Be honest. Ever bought anything on impulse? Chances are you have, and as a new survey finds -- often regrettably. Our Financially Fit team recently teamed up with the National Endowment for Financial Education to ask over 2,000 Americans what's your biggest shopping regret.
The survey finds an astonishing two-thirds of adults bought something on impulse in the last month, and 71% regretted an impulse purchase in the last year. The biggest shopping regret? Clothing and shoes. Not surprisingly, women are significantly more likely than men to splurge on a pair of heels.
The next regret is spending money on dining out. Toys and tech products tied for third with men twice as likely to splurge on gadgets.
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All these regrets are costly. Those who felt remorse over an impulse purchase wasted an average of $730 a year on unwanted merchandise. Men actually spent about $350 more per year than women.
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"There's so much cultural expectation about women being the impulse shoppers, but we really aren't. We're actually spending far less than the guys," says Patricia Seaman, Senior Director, National Endowment for Financial Education.
Nearly half of shoppers who buy impulsively say sales and discounts are the number one trigger. Others cite extra cash, such as a tax refund, lottery winnings and an inheritance. Ten percent say life events such as a stressful day or promotion spur them to make unplanned purchases.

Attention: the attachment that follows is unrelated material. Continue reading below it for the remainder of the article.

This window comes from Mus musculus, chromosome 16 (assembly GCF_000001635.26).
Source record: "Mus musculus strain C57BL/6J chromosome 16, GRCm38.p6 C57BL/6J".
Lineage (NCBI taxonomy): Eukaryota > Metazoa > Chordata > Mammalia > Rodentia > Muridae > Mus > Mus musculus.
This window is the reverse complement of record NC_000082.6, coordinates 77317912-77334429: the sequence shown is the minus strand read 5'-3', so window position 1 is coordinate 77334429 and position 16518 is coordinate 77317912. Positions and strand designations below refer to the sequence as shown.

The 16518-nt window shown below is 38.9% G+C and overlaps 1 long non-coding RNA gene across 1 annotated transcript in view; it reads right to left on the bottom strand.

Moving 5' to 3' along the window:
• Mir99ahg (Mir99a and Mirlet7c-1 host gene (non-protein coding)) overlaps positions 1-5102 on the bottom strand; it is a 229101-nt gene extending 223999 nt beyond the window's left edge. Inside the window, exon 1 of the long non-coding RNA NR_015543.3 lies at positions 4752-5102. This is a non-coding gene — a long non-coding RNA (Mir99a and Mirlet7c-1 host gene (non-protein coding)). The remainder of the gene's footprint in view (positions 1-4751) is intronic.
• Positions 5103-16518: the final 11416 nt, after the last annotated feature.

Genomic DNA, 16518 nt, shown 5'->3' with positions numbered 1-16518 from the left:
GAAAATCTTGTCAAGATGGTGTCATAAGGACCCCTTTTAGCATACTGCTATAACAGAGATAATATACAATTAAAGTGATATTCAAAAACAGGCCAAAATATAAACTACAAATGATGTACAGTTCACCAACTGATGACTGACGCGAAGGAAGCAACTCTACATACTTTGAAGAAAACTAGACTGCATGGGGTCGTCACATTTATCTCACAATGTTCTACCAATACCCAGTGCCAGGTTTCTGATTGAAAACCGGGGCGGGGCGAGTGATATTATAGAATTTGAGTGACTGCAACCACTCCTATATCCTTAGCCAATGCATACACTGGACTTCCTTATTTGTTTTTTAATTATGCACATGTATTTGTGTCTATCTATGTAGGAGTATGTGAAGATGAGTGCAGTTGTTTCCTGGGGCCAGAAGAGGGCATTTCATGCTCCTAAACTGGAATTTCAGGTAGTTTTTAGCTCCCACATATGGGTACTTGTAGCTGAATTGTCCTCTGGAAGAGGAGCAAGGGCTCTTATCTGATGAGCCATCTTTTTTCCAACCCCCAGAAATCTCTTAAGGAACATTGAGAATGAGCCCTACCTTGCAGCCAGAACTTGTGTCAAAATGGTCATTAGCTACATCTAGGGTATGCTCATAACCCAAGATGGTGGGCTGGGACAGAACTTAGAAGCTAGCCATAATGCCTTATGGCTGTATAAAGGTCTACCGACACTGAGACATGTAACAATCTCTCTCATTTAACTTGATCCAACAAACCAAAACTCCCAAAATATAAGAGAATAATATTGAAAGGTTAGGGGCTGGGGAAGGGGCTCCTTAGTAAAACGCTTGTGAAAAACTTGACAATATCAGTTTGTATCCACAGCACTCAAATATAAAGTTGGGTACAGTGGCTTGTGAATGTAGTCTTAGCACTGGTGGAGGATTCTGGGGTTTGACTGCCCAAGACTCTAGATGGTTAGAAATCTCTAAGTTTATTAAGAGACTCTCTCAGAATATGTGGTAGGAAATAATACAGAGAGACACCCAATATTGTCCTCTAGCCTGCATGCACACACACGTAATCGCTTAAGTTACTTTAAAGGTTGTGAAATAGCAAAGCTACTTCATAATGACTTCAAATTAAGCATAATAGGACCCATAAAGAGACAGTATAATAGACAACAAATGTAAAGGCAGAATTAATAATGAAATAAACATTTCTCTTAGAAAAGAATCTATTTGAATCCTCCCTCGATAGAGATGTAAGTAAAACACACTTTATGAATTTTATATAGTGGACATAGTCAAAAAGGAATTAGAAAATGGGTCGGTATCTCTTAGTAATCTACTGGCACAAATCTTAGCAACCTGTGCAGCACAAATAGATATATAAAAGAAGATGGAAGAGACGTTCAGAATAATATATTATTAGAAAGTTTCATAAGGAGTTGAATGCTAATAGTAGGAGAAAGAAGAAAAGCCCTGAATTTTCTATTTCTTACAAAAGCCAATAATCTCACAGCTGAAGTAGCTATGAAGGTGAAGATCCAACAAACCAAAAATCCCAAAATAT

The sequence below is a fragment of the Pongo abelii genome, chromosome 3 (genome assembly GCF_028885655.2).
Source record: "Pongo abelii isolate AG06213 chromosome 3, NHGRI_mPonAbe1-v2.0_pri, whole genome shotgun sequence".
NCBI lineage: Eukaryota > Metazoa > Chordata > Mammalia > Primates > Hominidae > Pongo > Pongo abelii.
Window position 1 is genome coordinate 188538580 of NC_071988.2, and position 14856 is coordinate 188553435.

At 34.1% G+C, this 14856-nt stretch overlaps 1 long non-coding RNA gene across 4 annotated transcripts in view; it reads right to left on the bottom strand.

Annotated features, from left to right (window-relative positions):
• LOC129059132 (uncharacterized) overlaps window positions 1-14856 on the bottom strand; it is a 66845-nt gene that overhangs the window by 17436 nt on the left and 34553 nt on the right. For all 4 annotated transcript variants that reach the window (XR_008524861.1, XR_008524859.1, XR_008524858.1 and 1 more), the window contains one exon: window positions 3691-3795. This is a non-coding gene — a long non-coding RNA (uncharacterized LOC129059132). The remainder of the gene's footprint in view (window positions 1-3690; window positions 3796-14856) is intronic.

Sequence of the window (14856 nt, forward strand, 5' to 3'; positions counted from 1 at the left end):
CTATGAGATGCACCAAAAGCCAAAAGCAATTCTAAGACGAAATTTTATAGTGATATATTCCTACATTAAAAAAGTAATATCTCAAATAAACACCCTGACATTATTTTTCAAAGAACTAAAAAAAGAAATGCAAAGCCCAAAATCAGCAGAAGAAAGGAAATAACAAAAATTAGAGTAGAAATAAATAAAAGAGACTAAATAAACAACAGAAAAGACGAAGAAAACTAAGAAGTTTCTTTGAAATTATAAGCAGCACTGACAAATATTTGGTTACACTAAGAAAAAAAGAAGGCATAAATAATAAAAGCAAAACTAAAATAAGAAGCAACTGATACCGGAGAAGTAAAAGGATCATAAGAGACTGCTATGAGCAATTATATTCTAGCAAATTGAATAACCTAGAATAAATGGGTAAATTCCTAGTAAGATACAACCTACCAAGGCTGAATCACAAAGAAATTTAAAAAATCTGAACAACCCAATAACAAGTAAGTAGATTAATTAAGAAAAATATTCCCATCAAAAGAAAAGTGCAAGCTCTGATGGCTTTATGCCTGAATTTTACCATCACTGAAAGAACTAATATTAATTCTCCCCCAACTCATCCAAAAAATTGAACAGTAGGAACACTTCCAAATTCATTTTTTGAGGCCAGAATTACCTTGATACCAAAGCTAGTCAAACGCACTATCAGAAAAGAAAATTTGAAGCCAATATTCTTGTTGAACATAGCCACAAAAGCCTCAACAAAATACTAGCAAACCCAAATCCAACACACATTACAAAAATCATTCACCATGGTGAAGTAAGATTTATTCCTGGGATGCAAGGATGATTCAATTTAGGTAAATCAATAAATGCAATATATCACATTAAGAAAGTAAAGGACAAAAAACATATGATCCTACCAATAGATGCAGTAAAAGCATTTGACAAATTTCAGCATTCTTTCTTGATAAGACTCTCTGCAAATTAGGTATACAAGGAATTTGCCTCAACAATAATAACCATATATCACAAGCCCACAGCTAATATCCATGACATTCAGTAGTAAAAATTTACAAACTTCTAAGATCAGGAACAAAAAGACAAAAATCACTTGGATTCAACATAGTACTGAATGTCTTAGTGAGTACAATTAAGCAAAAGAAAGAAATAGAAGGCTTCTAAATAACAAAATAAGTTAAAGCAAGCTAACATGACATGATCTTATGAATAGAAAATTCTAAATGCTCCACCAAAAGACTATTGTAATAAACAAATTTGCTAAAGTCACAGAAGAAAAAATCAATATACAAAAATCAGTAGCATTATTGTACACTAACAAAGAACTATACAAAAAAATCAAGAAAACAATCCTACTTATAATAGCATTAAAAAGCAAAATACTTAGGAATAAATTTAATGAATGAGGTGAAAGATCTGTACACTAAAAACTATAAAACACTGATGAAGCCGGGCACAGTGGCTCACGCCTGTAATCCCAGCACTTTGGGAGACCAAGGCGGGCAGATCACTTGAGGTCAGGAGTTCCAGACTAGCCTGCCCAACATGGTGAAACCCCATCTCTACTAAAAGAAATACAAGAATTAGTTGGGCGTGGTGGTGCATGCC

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"It's really common. It is about things that attract your eye, things that you didn't plan for. You get that visceral reaction because something's happened in your day maybe. You're feeling bad about something. You want to feel better," says Seaman.
To avoid future regrets, keep your guard up while shopping by sticking to your list and never grazing or browsing areas of the store or mall that don't contain items on your list. Next, avoid touching or holding merchandise when browsing. Researchers have found that we connect emotionally with a product after touching it, making it difficult to resist. And the sales staff knows this. That's why we're encouraged to "try before we buy."
NEFE's 'Spendster' Web site aims to help curb spending through the help of an online ommunity. Users can upload and share confessional videos about wasteful purchases and watch others' admissions of shopping guilt. The Spendster Calculator lets you to determine how much you could have saved or put to better use, like traveling, instead of throwing your money away on things you don't need.
"When people impulse buy, they just think about the amount they've spent that day, but really, every impulse purchase has this long-term ramification," Seaman says.
What have been some of your biggest shopping regrets? Connect with me on Twitter @Farnoosh and use the hashtag #finfit.
Special thanks to Ruby & Jenna for making this video possible.